How will economic sanctions against Russia affect Georgia?
How will anti-Russian sanctions affect Georgia
In response to the invasion of Ukraine , the West launched a package of economic sanctions against Russia – Georgia’s second largest trading partner. Georgian Prime Minister Irakli Garibashvili said that Georgia would not join the economic sanctions because it would bring down the country’s economy.
When commenting on this issue on February 28, the Prime Minister stated that over the past 7-8 years Georgia has received $12 billion from Russia and that he “will not reduce these incomes for the population”.
In what areas does the Georgian economy depend on Russia? How will the disconnection of Russia from SWIFT and other economic sanctions imposed against it affect Georgia?
JAMnews asked Transparency International Georgia economist Beso Namchavadze to assess the impact of sanctions against Russia on Georgia
Sanctions against Russia
On February 21, Vladimir Putin recognized the independence of the occupied regions of Ukraine – the Donetsk and Luhansk “people’s republics”, and within a few hours ordered the deployment of troops to the Donbas. In response, the United States, the European Union and other countries began to impose sanctions against Russia. A decision has already been made to disconnect some Russian banks from the SWIFT international communication system and to freeze the reserves of the Central Bank.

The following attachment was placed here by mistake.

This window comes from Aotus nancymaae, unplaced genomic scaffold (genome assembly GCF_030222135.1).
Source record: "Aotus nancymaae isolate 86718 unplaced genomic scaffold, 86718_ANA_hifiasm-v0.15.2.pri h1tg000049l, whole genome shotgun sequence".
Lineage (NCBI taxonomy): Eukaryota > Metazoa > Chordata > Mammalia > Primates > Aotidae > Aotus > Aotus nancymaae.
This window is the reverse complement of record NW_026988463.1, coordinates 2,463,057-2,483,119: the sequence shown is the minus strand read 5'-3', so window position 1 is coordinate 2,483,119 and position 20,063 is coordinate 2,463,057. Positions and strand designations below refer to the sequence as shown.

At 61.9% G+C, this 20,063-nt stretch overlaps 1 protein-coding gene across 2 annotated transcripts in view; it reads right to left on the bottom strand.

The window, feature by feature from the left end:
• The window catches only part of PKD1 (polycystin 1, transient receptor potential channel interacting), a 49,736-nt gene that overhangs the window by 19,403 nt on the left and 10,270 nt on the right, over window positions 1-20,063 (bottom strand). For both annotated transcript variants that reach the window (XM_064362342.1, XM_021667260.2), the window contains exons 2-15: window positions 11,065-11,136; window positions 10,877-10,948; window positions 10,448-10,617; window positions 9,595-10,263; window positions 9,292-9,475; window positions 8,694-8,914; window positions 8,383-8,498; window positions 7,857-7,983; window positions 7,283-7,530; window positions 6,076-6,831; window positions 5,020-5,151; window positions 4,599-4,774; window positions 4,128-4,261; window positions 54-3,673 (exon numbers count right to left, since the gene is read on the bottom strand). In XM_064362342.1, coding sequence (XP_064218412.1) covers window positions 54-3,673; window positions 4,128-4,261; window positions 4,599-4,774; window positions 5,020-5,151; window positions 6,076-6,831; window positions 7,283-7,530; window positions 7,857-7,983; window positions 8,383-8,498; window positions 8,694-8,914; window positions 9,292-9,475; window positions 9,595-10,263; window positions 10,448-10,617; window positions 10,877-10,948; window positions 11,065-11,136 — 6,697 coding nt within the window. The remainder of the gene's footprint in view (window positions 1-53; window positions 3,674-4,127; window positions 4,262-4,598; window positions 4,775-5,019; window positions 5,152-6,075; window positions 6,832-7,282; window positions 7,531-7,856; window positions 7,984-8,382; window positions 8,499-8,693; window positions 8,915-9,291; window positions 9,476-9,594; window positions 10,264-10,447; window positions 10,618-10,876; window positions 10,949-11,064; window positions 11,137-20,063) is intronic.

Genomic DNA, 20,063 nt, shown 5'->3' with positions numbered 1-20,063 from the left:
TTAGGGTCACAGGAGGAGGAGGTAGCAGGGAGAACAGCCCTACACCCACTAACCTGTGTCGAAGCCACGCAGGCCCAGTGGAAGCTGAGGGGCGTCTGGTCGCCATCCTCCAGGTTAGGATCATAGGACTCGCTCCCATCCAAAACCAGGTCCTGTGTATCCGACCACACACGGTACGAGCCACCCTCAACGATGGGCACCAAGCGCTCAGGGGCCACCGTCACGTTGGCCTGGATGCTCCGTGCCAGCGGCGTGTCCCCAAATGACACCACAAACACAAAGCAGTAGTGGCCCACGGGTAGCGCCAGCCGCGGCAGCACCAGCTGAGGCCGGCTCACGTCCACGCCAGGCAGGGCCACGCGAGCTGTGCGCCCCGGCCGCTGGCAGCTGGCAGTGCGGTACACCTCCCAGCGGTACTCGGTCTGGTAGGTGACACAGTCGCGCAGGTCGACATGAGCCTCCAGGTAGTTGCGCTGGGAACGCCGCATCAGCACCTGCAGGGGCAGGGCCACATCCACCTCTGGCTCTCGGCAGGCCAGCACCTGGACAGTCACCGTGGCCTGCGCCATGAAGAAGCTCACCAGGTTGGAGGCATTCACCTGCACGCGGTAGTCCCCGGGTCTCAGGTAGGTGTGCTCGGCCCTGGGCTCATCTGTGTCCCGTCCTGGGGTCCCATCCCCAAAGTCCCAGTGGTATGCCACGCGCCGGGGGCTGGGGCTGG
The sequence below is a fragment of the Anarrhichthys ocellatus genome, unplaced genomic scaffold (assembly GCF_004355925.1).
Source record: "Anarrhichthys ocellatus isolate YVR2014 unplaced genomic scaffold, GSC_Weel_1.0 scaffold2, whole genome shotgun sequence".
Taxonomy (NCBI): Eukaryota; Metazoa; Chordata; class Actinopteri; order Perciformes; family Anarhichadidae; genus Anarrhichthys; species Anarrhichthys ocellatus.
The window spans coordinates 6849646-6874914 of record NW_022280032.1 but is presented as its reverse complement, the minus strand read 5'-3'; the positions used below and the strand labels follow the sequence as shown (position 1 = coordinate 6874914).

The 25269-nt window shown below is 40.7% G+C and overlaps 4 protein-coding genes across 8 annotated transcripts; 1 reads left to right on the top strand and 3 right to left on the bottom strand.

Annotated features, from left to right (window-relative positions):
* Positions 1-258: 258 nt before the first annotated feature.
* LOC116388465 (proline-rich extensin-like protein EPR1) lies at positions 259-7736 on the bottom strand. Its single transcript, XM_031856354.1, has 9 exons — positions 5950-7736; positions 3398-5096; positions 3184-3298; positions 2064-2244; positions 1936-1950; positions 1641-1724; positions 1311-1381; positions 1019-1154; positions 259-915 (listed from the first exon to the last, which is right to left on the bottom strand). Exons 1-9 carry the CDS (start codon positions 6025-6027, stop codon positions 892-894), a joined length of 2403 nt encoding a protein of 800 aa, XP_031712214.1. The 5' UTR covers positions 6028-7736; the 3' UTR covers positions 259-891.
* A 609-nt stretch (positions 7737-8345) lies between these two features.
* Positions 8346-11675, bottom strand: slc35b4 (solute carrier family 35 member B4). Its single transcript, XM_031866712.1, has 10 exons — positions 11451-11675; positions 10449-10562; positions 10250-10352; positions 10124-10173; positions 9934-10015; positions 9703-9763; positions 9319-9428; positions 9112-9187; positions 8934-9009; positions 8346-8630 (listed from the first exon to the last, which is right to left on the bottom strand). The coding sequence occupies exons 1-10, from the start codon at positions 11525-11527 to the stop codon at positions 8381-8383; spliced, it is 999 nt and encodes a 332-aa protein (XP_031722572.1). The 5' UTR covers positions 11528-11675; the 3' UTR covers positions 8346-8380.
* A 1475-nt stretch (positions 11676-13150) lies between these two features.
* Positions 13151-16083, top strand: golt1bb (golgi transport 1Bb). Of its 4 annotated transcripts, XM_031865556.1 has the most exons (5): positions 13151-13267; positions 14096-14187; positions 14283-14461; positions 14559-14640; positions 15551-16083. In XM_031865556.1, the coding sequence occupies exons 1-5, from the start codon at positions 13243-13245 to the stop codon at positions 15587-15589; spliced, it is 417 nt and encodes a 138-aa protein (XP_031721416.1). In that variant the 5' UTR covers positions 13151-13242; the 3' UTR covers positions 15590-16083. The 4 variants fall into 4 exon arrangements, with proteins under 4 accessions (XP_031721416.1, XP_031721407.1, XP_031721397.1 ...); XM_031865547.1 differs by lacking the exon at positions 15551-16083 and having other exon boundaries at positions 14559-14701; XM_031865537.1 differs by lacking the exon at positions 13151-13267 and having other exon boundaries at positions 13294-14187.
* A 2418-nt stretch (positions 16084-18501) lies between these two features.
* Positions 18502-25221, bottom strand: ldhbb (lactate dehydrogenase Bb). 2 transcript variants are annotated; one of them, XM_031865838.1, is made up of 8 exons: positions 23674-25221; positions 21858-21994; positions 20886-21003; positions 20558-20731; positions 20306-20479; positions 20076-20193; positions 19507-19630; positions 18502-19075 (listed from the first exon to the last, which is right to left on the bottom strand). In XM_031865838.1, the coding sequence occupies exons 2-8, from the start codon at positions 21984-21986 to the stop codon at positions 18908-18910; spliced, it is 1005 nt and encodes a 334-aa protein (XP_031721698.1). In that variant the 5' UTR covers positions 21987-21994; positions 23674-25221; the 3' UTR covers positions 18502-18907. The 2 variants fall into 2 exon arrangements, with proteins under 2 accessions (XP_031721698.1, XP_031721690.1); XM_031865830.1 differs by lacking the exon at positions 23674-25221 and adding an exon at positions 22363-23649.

SWIFT is an international communication system founded in 1973 in Belgium. It is used for transfers and sending secure messages. It unites more than 200 countries and more than 10,000 financial institutions.
The disconnection of some Russian banks from SWIFT means a delay in the transfer of funds from Russia to other countries and vice versa. The activities of all companies that were engaged in foreign trade with Russia will be complicated, regardless of whether they were engaged in exports or imports.
How Georgian government views its dependence on the Russian economy
Georgian Prime Minister Irakli Garibashvili has stated several times that Georgia would not join these sanctions. On February 28, the Prime Minister cited the income coming to Georgia from Russia. He said that in 2013-2021, a total of 2.2 million tons of products worth $3 billion were exported from Georgia to Russia. He also talked about exports, Russian remittances and tourism:
“The value of wine exports was $865 million. In recent years, our country has received 3 billion dollars in tourism revenue, and more than 5 million guests from Russia have come to Georgia.
Russia has a million fellow Georgians, and the total amount of remittances averages 500 million a year. In total, it turns out more than 12 billion over the past 7-8 years.